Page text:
For the past few years, the technology world has slowly been evangelizing the role voice will play in our everyday lives.
It began in 2014, when Amazon launched one of its most controversial products to date, the Amazon Alexa. For context, in 2014, Instagram had only recently been bought by Facebook, the term “influencer marketing” was just started to become popularized, and the concept of having devices in our homes “listening” to us seemed like something out of a science fiction movie. Five years later, and influencer marketing feels like a trend of the past, and talking to our devices not only seems entirely reasonable, but desirable and convenient. Alexa and other voice devices are quickly becoming a part of everyday life.
Fast-forward to 2019 and recently if you asked Alexa, “What are the best Cyber Monday deals?” you would have heard a list of products owned by Amazon—including a Blink security camera, a Ring video doorbell, and more.
If you look at the data, it is undeniable that voice capabilities and search will be the next big technology and marketing trend.
Statistics on voice search abound, but let me pull out a few of my favorites:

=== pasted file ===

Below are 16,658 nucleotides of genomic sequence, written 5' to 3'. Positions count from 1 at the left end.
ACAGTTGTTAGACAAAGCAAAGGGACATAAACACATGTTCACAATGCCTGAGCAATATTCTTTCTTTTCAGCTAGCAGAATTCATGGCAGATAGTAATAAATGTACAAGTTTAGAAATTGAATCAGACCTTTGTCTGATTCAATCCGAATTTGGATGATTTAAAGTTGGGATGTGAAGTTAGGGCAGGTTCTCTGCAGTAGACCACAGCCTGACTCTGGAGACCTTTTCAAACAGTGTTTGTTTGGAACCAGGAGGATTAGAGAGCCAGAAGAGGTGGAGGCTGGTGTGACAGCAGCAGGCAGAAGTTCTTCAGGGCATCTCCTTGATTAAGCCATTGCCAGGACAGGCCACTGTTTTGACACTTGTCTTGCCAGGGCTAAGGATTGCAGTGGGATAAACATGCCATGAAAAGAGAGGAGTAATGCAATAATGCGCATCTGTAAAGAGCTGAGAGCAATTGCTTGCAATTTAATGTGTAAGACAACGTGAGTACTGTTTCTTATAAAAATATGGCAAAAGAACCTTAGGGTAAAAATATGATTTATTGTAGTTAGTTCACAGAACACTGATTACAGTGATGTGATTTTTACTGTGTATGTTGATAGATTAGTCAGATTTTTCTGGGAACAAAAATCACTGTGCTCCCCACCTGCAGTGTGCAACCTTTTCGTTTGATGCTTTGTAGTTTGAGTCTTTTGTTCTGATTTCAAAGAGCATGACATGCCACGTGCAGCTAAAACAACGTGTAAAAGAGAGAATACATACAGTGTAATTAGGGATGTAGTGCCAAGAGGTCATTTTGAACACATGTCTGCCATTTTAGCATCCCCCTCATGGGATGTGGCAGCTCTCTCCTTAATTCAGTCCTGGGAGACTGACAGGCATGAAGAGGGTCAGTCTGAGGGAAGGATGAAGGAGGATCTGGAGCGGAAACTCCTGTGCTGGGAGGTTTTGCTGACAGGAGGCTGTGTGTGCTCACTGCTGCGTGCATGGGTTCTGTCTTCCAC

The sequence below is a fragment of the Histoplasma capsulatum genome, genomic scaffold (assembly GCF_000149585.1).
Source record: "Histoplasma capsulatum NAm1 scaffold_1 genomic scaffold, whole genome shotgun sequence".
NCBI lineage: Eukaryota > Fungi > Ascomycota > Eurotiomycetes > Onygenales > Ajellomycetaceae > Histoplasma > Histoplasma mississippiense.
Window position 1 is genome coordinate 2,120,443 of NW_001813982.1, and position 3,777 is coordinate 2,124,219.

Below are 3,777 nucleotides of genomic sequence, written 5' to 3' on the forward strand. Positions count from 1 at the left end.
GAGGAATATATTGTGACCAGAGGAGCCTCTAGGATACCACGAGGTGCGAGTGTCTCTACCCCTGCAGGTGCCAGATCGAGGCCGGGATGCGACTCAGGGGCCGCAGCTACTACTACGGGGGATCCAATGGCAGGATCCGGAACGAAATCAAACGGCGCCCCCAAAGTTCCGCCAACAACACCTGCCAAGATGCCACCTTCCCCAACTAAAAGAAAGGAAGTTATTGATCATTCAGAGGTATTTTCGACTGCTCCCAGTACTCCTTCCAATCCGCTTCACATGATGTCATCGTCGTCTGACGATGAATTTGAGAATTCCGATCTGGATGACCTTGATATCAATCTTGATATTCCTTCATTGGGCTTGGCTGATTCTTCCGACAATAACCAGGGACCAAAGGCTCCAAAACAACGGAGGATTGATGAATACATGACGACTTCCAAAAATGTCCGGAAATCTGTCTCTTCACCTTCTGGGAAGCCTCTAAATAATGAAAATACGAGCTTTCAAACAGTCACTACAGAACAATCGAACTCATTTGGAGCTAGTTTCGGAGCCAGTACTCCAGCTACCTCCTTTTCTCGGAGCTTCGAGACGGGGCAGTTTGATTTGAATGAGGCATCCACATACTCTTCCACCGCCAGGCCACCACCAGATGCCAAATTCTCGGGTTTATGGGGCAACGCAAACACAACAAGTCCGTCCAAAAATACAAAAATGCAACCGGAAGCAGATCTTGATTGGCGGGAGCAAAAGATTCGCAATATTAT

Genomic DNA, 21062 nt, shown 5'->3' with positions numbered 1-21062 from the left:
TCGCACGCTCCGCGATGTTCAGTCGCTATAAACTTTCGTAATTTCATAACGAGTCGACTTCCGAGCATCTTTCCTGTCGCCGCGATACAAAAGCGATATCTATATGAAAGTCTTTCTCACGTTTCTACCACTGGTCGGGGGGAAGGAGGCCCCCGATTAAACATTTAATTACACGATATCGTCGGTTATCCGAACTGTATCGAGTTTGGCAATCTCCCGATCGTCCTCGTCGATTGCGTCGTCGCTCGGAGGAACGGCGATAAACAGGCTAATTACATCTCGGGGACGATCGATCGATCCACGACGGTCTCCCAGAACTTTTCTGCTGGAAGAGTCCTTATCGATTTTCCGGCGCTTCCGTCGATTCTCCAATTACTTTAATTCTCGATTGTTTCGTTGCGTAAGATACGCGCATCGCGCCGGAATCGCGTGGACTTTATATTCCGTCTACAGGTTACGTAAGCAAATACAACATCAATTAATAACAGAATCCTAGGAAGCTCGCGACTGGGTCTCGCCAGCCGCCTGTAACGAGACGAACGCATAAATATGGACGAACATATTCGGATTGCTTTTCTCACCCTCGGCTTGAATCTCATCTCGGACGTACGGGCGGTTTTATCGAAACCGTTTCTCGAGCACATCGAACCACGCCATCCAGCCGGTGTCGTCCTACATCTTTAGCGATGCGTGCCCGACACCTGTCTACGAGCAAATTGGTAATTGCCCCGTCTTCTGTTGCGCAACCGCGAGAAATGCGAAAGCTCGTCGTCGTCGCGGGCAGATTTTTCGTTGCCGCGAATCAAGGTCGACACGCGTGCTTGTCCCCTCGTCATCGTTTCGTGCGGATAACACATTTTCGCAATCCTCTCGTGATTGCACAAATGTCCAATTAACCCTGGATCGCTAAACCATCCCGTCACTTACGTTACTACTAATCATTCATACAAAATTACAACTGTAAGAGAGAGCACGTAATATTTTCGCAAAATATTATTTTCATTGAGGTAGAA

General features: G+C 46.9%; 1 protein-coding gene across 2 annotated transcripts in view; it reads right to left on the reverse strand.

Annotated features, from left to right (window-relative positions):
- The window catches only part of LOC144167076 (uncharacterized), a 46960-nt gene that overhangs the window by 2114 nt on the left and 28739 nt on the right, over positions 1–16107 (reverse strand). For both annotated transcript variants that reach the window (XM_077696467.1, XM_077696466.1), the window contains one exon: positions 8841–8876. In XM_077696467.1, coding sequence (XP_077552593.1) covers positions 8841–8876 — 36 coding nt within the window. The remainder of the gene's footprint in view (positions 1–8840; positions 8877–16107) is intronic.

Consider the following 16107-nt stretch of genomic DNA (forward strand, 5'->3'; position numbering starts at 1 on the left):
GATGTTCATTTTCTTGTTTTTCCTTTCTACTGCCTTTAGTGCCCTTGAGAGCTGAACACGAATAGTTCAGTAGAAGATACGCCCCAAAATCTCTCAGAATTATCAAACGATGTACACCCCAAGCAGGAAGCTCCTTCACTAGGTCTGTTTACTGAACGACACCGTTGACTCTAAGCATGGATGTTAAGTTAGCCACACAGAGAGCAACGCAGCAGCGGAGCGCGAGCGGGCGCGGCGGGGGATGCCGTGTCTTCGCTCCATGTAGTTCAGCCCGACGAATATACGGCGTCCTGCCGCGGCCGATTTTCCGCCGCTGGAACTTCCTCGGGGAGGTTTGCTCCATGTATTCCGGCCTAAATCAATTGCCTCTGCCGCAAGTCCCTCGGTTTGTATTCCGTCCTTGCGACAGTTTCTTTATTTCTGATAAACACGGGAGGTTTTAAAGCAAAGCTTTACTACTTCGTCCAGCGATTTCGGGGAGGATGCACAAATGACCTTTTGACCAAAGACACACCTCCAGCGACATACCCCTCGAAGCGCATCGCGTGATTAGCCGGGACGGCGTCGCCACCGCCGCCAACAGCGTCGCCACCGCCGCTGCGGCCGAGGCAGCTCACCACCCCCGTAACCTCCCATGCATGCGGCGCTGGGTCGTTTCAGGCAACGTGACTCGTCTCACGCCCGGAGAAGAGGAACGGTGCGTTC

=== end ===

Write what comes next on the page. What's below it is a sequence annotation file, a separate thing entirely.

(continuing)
- As of January 2018, there were an estimated one billion voice searches per month
- About 30% of all searches will be done without a screen by 2020
- One-in-six Americans (16%) own a voice-activated smart speaker; 52% of people keep their voice-activated speakers in their living rooms, 25% keep them in their bedrooms, and 22% keep them in their kitchens
The most interesting statistic from the batch above is the last one.
Five years ago, we couldn’t imagine a future where we talked and our devices listened (or, better yet, our devices answered back). Today, we are so comfortable with the idea we are willing to put them in our living rooms, our kitchens, even our bedrooms. Privacy concerns aside, we have seen the tremendous amount of convenience voice devices have brought our everyday lives, and clearly believe the benefits of voice capabilities outweigh the dangers. Science fiction or not, we can imagine a world where we speak, and technology gives us the answer.
In the world of voice search, you’re either the #1 answer or you don’t exist.
Again, 50% of all searches will be voice searches by 2020.
If you remember, things were not so different in the mid-2000s, when “mobile search” was projected to surpass desktop search. At the time, the mainstream consensus was, “No way,” as people had a hard time believing their phones would one day replace their expensive at-home computers. And yet, here we are.
The same shift is happening today. Ten-plus years ago, companies optimized their websites for Google search on a desktop, where their big screen showed the top 10 results. Then, five years ago, more and more companies started optimizing for mobile search, where on a much smaller screen, only the top five results mattered.
Now, we are entering the world of voice search, where only the first answer really matters.